People are met with many difficulties when trying to achieve a goal, leading many to quit. While these hardships can deter the weak hearted, those that persevere through those tribulations are reward triumphantly. There are many components to success, but one especially important one is consistency.

“A small menial task that is done every day will beat the efforts of a sporadic Hercules.”

I heard this quote from Garrison Keillor, the host of the Writer’s Almanac podcast, on a day like any other, except on that day I had finally decided to listen to another one of his episodes.

I had subscribed to his podcast months ago, but I always had something more important to do than to spend two minutes to listen to an episode. Notifications from filled my phone every day, of which I promptly ignored. Until one day I didn’t.

The situation is sort of representative of the messaged I learned that day. “A small menial task,” or, in my case, the notifications, “that is done every day will beat the efforts of a sporadic Hercules.” I was met with a notification every day until I finally did something about it: either unsubscribe or listen. I listened. And the one I happened to listen to represented the perfect message that I needed to learn to be successful: consistency.

Consistency, perseverance, and determination can get an individual anywhere that person believes him or herself to be. Within reason, which is not expecting to sprout feathers and fly, a person can accomplish whatever they set their mind to, which is done through the persistent belief, or faith, in their destiny. This is achieved through a commitment to their goals.

As a small personal example, I believe in my heart that I am meant to be a messenger, or an angel, of good health. To accomplish this, I have to embody the idea of good health. I went from smoking half a pack of cigarettes a day to eating vegan. Now, I know I am healthy—and as such, every day I pursue actions that continue to perpetuate a healthy lifestyle. My health has been proven by a recent blood test, and I couldn’t have done it without continuing to stay persistent with pursuing my goals.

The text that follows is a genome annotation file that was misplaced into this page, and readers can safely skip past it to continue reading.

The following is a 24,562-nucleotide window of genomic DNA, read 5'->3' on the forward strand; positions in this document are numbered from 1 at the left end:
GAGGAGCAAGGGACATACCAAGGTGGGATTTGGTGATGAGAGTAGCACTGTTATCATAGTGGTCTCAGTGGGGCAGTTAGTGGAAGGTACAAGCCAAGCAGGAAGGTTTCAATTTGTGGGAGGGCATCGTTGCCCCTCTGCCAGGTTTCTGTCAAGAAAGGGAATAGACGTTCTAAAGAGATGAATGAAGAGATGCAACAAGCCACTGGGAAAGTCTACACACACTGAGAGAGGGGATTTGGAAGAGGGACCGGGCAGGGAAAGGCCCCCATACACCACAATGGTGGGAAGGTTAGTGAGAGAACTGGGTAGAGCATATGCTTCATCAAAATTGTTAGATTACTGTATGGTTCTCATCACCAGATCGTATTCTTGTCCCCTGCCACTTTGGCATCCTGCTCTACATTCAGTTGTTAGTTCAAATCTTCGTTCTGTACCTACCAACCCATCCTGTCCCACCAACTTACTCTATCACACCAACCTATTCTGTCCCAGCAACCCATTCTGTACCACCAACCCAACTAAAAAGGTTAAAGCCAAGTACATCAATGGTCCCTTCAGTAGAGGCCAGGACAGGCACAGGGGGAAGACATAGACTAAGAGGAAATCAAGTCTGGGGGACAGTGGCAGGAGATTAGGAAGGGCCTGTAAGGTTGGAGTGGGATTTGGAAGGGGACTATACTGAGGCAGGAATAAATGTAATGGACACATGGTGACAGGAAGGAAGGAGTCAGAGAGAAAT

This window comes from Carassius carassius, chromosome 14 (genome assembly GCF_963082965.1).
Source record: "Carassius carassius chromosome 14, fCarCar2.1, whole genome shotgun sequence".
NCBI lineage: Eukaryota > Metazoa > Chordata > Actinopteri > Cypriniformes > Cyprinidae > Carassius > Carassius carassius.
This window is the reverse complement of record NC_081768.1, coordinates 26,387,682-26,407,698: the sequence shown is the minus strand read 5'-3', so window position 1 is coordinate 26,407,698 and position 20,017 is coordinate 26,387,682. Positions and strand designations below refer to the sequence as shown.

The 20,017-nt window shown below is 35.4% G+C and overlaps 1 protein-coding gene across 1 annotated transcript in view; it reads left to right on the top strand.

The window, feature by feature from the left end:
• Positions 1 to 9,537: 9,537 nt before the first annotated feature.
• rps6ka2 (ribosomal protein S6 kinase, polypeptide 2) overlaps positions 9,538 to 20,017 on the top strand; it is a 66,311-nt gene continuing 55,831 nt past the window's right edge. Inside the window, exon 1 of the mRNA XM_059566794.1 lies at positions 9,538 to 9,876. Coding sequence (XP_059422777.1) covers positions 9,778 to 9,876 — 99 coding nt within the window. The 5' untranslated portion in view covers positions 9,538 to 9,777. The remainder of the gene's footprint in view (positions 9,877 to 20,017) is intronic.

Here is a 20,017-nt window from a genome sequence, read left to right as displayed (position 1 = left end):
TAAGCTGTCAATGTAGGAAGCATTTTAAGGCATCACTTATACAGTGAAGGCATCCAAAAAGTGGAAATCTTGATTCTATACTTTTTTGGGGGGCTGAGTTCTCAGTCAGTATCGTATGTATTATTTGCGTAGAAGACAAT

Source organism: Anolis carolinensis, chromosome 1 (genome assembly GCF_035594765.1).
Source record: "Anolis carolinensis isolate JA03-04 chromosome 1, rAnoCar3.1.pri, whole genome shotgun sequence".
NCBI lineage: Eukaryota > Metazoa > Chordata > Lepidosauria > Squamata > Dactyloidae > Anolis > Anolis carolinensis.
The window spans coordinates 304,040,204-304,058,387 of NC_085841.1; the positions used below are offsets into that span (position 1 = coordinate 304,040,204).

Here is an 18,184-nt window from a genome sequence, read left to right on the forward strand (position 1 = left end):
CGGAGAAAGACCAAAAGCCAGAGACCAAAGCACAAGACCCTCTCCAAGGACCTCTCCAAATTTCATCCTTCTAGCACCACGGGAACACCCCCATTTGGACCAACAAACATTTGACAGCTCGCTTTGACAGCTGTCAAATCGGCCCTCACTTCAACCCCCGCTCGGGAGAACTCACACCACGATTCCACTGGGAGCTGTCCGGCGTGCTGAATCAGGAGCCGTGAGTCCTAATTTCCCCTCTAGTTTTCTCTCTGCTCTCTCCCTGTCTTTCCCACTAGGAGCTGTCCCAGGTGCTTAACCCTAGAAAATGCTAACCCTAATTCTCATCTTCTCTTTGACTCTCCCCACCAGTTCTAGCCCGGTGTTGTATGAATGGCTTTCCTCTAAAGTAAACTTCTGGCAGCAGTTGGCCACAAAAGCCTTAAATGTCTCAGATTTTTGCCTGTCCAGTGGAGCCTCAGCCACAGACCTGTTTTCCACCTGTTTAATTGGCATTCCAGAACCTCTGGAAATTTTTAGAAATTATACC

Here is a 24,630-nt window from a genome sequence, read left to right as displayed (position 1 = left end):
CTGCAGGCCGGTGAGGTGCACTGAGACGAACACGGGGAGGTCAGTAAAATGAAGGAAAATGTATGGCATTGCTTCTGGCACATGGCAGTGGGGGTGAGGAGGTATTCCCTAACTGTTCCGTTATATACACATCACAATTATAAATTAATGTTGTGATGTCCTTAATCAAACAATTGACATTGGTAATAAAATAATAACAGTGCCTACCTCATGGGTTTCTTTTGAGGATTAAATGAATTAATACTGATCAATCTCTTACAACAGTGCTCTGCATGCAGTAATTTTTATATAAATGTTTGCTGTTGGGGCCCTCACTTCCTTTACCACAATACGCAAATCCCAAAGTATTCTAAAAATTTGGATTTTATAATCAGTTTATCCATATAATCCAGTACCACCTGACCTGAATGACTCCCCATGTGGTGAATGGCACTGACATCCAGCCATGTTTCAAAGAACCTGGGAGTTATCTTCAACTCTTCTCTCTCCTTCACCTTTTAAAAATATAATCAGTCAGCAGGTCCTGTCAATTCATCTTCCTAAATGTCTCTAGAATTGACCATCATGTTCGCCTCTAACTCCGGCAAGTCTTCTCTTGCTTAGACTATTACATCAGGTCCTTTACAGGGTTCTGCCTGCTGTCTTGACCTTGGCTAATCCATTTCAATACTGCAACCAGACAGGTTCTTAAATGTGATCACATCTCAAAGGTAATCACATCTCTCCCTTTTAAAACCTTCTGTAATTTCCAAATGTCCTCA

One fitness goal I set to complete was 50 push ups in the morning and another 50 at night. After two weeks, I noticed a significant change in my strength. Where I started out completing 10 reps five times, I changed my routine to complete 15 reps twice and finish with 20 to save time. Now, I easily do 15 reps in four reps and am already considering increasing my total push ups again.

While this is just a small portion of how I improved my health, you can see how thinking of my health every day eventually improved my health. I planned a measurable goal that I was able to accomplish every day without fail, and eventually, I started to see progress. This can be done in other aspects of life as well, whether it be learning to write, dance, or paint. Continuing to think about an idea will perpetuate its existence in your life.

Whereas a person who can complete 150 push ups in one day and have accomplished getting sore the next morning, a small task done every day will eventually trump the other’s efforts. My small menial task has already lead me to complete at least 100 pushups every day for 14 days, which comes out to a grand total of 1400 push ups after two weeks. That’s a lot of push ups!

Try it out. Set a small goal to complete every day, such as eating an apple every day or making a bowl of oatmeal in the morning, and see how you feel after two weeks. Has your diet changed? Do you feel different? Do you have more energy? Is your digestion better now that you’re getting more fiber? Make sure to stick to your goal and monitor your progress!